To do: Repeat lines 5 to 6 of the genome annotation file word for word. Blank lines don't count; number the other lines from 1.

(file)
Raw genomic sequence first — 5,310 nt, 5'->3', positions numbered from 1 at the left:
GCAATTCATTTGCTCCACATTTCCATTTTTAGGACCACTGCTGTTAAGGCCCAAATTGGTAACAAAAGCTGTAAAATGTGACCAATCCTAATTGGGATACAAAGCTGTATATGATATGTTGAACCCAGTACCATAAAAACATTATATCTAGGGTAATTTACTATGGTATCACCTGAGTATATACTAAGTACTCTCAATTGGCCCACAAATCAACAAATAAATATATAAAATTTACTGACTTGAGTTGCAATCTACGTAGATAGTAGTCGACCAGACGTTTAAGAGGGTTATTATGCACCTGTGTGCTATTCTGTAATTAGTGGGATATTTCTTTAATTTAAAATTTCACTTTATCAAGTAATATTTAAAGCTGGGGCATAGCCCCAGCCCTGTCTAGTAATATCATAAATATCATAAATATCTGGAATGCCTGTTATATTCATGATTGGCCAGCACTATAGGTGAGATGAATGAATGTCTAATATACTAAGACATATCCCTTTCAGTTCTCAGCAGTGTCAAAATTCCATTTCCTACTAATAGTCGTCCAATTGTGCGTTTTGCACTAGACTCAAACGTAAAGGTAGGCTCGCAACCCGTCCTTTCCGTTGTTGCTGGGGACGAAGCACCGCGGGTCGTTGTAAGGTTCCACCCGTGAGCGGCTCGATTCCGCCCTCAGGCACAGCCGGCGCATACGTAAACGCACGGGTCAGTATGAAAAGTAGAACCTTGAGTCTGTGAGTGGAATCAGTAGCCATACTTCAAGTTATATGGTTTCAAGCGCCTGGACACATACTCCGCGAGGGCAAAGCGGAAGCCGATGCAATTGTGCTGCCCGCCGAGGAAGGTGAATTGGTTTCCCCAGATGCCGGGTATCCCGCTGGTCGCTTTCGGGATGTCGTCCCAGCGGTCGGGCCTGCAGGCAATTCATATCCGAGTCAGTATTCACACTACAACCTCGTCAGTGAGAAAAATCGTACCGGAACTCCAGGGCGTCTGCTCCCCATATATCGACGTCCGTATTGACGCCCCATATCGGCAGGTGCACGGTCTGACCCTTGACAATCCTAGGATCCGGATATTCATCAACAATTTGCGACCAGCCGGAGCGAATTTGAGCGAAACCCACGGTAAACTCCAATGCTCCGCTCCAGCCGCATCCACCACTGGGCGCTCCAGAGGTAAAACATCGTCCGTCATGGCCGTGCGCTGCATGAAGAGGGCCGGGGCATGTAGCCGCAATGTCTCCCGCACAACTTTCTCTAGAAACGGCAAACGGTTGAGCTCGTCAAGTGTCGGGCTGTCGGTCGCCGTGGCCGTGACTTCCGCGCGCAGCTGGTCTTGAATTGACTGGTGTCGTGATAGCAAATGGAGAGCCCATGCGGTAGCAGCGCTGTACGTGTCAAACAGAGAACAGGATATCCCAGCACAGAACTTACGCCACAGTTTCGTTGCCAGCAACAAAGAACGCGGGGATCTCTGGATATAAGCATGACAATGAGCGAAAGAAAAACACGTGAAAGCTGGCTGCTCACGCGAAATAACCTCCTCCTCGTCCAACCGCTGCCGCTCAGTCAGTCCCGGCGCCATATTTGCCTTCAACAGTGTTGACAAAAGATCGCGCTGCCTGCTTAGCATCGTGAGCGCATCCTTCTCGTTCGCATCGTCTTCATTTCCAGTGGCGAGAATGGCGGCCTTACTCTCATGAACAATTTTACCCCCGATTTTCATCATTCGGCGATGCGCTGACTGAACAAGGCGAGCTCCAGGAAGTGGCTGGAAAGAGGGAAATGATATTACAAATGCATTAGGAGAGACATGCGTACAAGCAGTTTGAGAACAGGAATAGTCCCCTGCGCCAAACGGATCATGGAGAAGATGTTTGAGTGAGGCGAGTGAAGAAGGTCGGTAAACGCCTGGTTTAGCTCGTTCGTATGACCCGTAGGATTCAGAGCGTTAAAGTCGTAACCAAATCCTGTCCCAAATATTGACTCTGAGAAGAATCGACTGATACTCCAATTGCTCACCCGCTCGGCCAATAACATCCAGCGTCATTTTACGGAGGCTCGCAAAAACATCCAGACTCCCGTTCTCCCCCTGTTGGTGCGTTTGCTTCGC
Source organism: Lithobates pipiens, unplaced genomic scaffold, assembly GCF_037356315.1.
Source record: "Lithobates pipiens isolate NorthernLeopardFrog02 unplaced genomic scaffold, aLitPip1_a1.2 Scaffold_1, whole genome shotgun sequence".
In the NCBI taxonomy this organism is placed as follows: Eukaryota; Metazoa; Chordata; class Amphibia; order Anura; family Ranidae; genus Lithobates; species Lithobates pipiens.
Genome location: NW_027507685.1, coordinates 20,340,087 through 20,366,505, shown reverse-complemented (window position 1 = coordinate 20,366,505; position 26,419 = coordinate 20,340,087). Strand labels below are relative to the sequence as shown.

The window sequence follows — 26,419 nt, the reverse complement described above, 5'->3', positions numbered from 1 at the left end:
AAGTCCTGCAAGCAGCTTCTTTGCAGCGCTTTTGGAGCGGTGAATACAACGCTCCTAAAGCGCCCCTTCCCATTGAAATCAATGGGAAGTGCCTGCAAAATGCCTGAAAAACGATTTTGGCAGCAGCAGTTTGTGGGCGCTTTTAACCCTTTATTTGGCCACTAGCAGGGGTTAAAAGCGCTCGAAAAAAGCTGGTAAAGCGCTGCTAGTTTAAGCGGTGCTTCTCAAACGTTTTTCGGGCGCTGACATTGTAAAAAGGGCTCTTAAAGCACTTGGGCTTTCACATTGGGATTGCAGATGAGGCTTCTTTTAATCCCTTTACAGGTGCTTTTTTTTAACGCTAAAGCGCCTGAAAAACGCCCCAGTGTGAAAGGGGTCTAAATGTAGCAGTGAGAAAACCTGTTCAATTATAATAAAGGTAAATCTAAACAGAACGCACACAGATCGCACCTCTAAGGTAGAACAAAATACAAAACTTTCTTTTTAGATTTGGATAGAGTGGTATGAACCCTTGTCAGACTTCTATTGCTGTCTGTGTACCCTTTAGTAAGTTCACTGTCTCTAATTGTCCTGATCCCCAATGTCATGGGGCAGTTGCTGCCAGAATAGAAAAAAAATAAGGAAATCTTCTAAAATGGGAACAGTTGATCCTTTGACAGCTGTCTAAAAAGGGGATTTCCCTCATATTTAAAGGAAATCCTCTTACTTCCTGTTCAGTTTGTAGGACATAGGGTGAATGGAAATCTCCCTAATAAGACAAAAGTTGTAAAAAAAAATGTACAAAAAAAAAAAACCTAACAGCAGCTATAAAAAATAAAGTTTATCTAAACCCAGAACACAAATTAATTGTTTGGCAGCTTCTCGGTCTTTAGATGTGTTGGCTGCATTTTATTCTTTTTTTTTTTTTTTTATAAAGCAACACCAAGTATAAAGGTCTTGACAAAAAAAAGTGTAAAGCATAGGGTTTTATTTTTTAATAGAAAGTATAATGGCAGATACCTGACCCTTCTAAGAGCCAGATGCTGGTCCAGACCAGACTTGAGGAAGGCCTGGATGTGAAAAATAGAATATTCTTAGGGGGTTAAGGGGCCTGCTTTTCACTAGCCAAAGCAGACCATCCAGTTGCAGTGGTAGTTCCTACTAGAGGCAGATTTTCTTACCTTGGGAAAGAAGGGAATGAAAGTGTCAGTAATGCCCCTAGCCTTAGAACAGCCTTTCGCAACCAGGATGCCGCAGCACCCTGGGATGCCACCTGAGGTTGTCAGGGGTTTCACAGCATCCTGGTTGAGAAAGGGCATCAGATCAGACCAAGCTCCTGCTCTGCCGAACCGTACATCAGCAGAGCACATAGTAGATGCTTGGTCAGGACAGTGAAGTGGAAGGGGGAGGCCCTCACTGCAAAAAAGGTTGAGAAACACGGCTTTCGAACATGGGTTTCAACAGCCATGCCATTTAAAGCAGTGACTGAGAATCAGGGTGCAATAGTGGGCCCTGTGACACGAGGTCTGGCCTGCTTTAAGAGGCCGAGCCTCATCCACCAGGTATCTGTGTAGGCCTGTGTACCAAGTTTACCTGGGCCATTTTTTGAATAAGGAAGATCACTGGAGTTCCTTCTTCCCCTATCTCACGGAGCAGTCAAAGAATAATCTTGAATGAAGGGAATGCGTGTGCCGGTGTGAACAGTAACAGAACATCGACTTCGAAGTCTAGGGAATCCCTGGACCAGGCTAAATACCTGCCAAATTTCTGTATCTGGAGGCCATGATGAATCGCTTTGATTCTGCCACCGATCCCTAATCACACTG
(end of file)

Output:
In the NCBI taxonomy this organism is placed as follows: Eukaryota; Metazoa; Chordata; class Amphibia; order Anura; family Ranidae; genus Lithobates; species Lithobates pipiens.
Genome location: NW_027507685.1, coordinates 20,340,087 through 20,366,505, shown reverse-complemented (window position 1 = coordinate 20,366,505; position 26,419 = coordinate 20,340,087). Strand labels below are relative to the sequence as shown.